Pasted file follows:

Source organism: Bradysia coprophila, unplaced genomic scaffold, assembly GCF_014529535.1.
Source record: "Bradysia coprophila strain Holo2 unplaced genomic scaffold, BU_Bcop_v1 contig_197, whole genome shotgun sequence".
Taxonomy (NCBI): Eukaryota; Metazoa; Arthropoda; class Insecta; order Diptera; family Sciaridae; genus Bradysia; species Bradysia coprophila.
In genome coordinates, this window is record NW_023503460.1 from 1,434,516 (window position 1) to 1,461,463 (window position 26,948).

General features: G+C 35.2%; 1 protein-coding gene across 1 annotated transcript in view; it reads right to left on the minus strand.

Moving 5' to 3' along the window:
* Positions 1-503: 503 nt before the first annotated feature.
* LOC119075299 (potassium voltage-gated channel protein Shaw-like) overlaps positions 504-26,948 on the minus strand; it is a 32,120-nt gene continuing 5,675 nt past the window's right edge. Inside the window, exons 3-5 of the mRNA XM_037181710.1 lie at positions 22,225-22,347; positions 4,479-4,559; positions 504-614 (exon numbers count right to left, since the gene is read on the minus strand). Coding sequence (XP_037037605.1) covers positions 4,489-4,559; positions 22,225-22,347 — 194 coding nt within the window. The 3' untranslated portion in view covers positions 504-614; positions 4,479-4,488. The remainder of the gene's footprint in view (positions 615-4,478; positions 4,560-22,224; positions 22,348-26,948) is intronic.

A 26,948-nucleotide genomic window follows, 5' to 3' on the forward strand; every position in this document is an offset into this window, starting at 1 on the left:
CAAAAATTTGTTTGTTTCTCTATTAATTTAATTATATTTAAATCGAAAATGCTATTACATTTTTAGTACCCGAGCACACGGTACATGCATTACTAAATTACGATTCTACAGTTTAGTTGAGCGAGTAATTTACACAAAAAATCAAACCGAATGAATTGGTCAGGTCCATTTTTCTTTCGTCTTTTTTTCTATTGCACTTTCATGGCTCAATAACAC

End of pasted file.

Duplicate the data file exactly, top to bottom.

Source organism: Bradysia coprophila, unplaced genomic scaffold, assembly GCF_014529535.1.
Source record: "Bradysia coprophila strain Holo2 unplaced genomic scaffold, BU_Bcop_v1 contig_197, whole genome shotgun sequence".
Taxonomy (NCBI): Eukaryota; Metazoa; Arthropoda; class Insecta; order Diptera; family Sciaridae; genus Bradysia; species Bradysia coprophila.
In genome coordinates, this window is record NW_023503460.1 from 1,434,516 (window position 1) to 1,461,463 (window position 26,948).

General features: G+C 35.2%; 1 protein-coding gene across 1 annotated transcript in view; it reads right to left on the minus strand.

Moving 5' to 3' along the window:
* Positions 1-503: 503 nt before the first annotated feature.
* LOC119075299 (potassium voltage-gated channel protein Shaw-like) overlaps positions 504-26,948 on the minus strand; it is a 32,120-nt gene continuing 5,675 nt past the window's right edge. Inside the window, exons 3-5 of the mRNA XM_037181710.1 lie at positions 22,225-22,347; positions 4,479-4,559; positions 504-614 (exon numbers count right to left, since the gene is read on the minus strand). Coding sequence (XP_037037605.1) covers positions 4,489-4,559; positions 22,225-22,347 — 194 coding nt within the window. The 3' untranslated portion in view covers positions 504-614; positions 4,479-4,488. The remainder of the gene's footprint in view (positions 615-4,478; positions 4,560-22,224; positions 22,348-26,948) is intronic.

A 26,948-nucleotide genomic window follows, 5' to 3' on the forward strand; every position in this document is an offset into this window, starting at 1 on the left:
CAAAAATTTGTTTGTTTCTCTATTAATTTAATTATATTTAAATCGAAAATGCTATTACATTTTTAGTACCCGAGCACACGGTACATGCATTACTAAATTACGATTCTACAGTTTAGTTGAGCGAGTAATTTACACAAAAAATCAAACCGAATGAATTGGTCAGGTCCATTTTTCTTTCGTCTTTTTTTCTATTGCACTTTCATGGCTCAATAACAC